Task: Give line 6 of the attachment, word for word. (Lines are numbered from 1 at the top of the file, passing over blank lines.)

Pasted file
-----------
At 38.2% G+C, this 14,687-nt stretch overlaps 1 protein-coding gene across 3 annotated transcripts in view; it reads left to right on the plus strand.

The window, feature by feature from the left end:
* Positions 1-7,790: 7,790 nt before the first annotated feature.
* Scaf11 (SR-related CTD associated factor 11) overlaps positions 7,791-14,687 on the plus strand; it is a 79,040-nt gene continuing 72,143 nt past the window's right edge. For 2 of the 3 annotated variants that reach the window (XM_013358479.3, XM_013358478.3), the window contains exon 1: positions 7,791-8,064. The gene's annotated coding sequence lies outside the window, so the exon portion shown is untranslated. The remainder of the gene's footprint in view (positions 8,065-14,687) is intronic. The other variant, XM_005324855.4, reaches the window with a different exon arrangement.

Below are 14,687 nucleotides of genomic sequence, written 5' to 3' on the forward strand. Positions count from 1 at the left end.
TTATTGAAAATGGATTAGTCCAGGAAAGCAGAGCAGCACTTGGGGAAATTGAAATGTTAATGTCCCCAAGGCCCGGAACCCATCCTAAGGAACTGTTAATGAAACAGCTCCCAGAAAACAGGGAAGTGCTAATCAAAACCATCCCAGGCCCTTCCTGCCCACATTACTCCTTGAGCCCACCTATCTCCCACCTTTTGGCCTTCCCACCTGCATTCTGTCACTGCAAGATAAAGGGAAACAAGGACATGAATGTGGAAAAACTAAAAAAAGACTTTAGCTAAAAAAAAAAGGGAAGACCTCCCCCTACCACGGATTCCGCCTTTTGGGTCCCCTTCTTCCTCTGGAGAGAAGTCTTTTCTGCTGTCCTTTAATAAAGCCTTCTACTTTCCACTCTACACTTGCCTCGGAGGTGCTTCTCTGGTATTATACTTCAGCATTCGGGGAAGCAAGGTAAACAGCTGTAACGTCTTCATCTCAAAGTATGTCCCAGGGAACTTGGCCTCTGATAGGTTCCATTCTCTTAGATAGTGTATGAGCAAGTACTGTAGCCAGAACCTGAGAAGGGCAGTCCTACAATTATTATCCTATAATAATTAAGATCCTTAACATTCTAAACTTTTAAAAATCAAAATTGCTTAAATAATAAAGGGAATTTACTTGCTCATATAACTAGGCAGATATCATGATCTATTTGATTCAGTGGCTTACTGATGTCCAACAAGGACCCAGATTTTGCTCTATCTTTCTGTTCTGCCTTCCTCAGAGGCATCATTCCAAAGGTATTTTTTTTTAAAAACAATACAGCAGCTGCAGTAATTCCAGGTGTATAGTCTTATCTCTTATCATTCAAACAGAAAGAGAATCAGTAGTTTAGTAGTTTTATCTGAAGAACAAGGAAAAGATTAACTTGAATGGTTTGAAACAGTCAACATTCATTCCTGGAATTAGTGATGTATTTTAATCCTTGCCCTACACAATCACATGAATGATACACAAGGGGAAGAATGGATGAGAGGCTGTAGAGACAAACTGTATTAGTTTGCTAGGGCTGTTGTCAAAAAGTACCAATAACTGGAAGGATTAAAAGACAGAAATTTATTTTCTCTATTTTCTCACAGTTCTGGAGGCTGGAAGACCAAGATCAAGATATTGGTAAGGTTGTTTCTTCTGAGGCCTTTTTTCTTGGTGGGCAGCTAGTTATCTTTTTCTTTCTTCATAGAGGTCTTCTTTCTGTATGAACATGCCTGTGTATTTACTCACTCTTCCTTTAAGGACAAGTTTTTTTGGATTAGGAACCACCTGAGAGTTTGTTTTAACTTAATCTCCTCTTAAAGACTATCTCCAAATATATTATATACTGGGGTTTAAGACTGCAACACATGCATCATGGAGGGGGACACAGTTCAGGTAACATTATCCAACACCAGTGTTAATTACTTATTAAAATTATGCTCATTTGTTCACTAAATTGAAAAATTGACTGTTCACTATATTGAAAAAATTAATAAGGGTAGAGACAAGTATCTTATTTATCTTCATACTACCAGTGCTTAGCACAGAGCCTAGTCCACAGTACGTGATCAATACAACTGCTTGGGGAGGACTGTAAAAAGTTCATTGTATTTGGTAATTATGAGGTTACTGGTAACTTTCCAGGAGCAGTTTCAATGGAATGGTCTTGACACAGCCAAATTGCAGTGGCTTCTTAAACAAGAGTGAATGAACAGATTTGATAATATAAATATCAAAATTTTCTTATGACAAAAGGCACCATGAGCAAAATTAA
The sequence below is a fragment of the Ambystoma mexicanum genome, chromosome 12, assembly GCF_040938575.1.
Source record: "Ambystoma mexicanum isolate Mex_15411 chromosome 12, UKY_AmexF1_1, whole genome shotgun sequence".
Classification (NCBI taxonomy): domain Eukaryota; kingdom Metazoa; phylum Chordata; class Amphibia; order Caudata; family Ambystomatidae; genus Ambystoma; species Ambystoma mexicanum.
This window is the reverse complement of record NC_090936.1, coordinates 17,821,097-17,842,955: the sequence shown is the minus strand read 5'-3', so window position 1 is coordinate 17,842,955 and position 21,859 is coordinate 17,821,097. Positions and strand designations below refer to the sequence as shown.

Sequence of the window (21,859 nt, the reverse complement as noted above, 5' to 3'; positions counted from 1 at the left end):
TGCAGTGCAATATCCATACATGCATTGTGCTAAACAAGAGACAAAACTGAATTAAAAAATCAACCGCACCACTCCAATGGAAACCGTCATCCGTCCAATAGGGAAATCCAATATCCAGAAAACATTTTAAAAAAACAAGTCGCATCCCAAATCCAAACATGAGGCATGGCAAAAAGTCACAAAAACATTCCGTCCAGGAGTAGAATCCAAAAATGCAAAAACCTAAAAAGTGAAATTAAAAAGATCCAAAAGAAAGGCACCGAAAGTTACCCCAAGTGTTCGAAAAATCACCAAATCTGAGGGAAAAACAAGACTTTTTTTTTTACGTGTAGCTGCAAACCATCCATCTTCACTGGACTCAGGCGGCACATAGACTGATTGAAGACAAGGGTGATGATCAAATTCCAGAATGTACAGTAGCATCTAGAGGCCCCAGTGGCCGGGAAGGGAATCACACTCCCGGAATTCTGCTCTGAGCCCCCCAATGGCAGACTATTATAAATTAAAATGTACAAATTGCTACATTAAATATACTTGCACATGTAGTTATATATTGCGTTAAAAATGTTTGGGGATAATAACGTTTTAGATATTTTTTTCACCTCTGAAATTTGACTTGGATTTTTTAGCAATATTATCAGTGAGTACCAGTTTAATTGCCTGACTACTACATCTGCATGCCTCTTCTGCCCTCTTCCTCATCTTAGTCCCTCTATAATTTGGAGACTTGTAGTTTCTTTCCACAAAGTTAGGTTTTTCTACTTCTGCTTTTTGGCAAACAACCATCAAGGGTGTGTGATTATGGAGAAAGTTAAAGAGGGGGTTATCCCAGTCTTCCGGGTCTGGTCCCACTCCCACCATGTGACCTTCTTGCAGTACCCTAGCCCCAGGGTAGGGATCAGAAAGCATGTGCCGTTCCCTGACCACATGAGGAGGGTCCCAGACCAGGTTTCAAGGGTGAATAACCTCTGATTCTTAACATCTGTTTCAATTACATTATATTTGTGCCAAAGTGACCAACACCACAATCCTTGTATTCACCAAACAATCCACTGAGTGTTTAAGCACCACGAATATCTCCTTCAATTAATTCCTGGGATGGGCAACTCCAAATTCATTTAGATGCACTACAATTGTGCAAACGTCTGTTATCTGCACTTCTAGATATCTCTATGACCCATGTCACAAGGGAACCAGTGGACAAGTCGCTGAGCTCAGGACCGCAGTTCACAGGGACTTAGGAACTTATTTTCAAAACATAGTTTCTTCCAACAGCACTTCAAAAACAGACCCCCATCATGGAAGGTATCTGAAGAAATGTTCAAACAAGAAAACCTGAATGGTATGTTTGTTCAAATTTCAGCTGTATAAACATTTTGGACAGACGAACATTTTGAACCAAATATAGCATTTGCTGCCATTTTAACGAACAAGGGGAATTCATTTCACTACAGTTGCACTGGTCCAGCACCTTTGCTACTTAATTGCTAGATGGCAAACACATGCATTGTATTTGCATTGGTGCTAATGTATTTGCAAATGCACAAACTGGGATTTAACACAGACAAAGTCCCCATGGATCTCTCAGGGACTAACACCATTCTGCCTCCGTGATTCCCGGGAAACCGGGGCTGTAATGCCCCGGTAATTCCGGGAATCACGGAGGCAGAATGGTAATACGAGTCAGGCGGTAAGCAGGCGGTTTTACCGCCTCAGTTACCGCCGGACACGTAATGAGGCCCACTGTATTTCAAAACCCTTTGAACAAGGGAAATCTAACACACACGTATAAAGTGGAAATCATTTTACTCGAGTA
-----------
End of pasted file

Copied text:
TTATTGAAAATGGATTAGTCCAGGAAAGCAGAGCAGCACTTGGGGAAATTGAAATGTTAATGTCCCCAAGGCCCGGAACCCATCCTAAGGAACTGTTAATGAAACAGCTCCCAGAAAACAGGGAAGTGCTAATCAAAACCATCCCAGGCCCTTCCTGCCCACATTACTCCTTGAGCCCACCTATCTCCCACCTTTTGGCCTTCCCACCTGCATTCTGTCACTGCAAGATAAAGGGAAACAAGGACATGAATGTGGAAAAACTAAAAAAAGACTTTAGCTAAAAAAAAAAGGGAAGACCTCCCCCTACCACGGATTCCGCCTTTTGGGTCCCCTTCTTCCTCTGGAGAGAAGTCTTTTCTGCTGTCCTTTAATAAAGCCTTCTACTTTCCACTCTACACTTGCCTCGGAGGTGCTTCTCTGGTATTATACTTCAGCATTCGGGGAAGCAAGGTAAACAGCTGTAACGTCTTCATCTCAAAGTATGTCCCAGGGAACTTGGCCTCTGATAGGTTCCATTCTCTTAGATAGTGTATGAGCAAGTACTGTAGCCAGAACCTGAGAAGGGCAGTCCTACAATTATTATCCTATAATAATTAAGATCCTTAACATTCTAAACTTTTAAAAATCAAAATTGCTTAAATAATAAAGGGAATTTACTTGCTCATATAACTAGGCAGATATCATGATCTATTTGATTCAGTGGCTTACTGATGTCCAACAAGGACCCAGATTTTGCTCTATCTTTCTGTTCTGCCTTCCTCAGAGGCATCATTCCAAAGGTATTTTTTTTTAAAAACAATACAGCAGCTGCAGTAATTCCAGGTGTATAGTCTTATCTCTTATCATTCAAACAGAAAGAGAATCAGTAGTTTAGTAGTTTTATCTGAAGAACAAGGAAAAGATTAACTTGAATGGTTTGAAACAGTCAACATTCATTCCTGGAATTAGTGATGTATTTTAATCCTTGCCCTACACAATCACATGAATGATACACAAGGGGAAGAATGGATGAGAGGCTGTAGAGACAAACTGTATTAGTTTGCTAGGGCTGTTGTCAAAAAGTACCAATAACTGGAAGGATTAAAAGACAGAAATTTATTTTCTCTATTTTCTCACAGTTCTGGAGGCTGGAAGACCAAGATCAAGATATTGGTAAGGTTGTTTCTTCTGAGGCCTTTTTTCTTGGTGGGCAGCTAGTTATCTTTTTCTTTCTTCATAGAGGTCTTCTTTCTGTATGAACATGCCTGTGTATTTACTCACTCTTCCTTTAAGGACAAGTTTTTTTGGATTAGGAACCACCTGAGAGTTTGTTTTAACTTAATCTCCTCTTAAAGACTATCTCCAAATATATTATATACTGGGGTTTAAGACTGCAACACATGCATCATGGAGGGGGACACAGTTCAGGTAACATTATCCAACACCAGTGTTAATTACTTATTAAAATTATGCTCATTTGTTCACTAAATTGAAAAATTGACTGTTCACTATATTGAAAAAATTAATAAGGGTAGAGACAAGTATCTTATTTATCTTCATACTACCAGTGCTTAGCACAGAGCCTAGTCCACAGTACGTGATCAATACAACTGCTTGGGGAGGACTGTAAAAAGTTCATTGTATTTGGTAATTATGAGGTTACTGGTAACTTTCCAGGAGCAGTTTCAATGGAATGGTCTTGACACAGCCAAATTGCAGTGGCTTCTTAAACAAGAGTGAATGAACAGATTTGATAATATAAATATCAAAATTTTCTTATGACAAAAGGCACCATGAGCAAAATTAA